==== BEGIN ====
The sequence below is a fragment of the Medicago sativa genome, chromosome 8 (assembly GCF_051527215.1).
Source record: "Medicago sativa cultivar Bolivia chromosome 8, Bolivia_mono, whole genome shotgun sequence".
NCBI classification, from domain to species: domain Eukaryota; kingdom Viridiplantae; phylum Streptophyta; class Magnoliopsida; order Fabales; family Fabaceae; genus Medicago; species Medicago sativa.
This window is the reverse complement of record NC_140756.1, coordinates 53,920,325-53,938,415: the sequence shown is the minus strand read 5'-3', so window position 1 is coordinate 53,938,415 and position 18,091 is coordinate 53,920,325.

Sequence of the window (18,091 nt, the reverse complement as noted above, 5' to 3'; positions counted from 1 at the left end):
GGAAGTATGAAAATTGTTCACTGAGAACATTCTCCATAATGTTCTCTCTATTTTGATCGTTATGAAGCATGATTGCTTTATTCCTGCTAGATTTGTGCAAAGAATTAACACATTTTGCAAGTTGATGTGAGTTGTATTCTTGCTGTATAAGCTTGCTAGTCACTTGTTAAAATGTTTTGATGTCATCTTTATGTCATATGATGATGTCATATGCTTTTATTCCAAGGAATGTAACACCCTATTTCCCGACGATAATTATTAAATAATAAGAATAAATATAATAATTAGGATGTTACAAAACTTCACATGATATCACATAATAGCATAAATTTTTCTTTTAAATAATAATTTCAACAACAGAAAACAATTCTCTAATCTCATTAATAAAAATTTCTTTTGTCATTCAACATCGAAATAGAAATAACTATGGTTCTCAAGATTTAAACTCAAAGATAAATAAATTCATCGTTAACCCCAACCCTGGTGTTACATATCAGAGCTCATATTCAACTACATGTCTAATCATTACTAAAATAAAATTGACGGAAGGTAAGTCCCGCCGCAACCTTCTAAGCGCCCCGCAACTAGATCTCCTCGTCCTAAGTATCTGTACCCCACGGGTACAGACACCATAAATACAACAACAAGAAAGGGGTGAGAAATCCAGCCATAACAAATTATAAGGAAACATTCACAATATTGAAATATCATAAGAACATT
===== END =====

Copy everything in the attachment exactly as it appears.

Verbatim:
The sequence below is a fragment of the Medicago sativa genome, chromosome 8 (assembly GCF_051527215.1).
Source record: "Medicago sativa cultivar Bolivia chromosome 8, Bolivia_mono, whole genome shotgun sequence".
NCBI classification, from domain to species: domain Eukaryota; kingdom Viridiplantae; phylum Streptophyta; class Magnoliopsida; order Fabales; family Fabaceae; genus Medicago; species Medicago sativa.
This window is the reverse complement of record NC_140756.1, coordinates 53,920,325-53,938,415: the sequence shown is the minus strand read 5'-3', so window position 1 is coordinate 53,938,415 and position 18,091 is coordinate 53,920,325.

Sequence of the window (18,091 nt, the reverse complement as noted above, 5' to 3'; positions counted from 1 at the left end):
GGAAGTATGAAAATTGTTCACTGAGAACATTCTCCATAATGTTCTCTCTATTTTGATCGTTATGAAGCATGATTGCTTTATTCCTGCTAGATTTGTGCAAAGAATTAACACATTTTGCAAGTTGATGTGAGTTGTATTCTTGCTGTATAAGCTTGCTAGTCACTTGTTAAAATGTTTTGATGTCATCTTTATGTCATATGATGATGTCATATGCTTTTATTCCAAGGAATGTAACACCCTATTTCCCGACGATAATTATTAAATAATAAGAATAAATATAATAATTAGGATGTTACAAAACTTCACATGATATCACATAATAGCATAAATTTTTCTTTTAAATAATAATTTCAACAACAGAAAACAATTCTCTAATCTCATTAATAAAAATTTCTTTTGTCATTCAACATCGAAATAGAAATAACTATGGTTCTCAAGATTTAAACTCAAAGATAAATAAATTCATCGTTAACCCCAACCCTGGTGTTACATATCAGAGCTCATATTCAACTACATGTCTAATCATTACTAAAATAAAATTGACGGAAGGTAAGTCCCGCCGCAACCTTCTAAGCGCCCCGCAACTAGATCTCCTCGTCCTAAGTATCTGTACCCCACGGGTACAGACACCATAAATACAACAACAAGAAAGGGGTGAGAAATCCAGCCATAACAAATTATAAGGAAACATTCACAATATTGAAATATCATAAGAACATT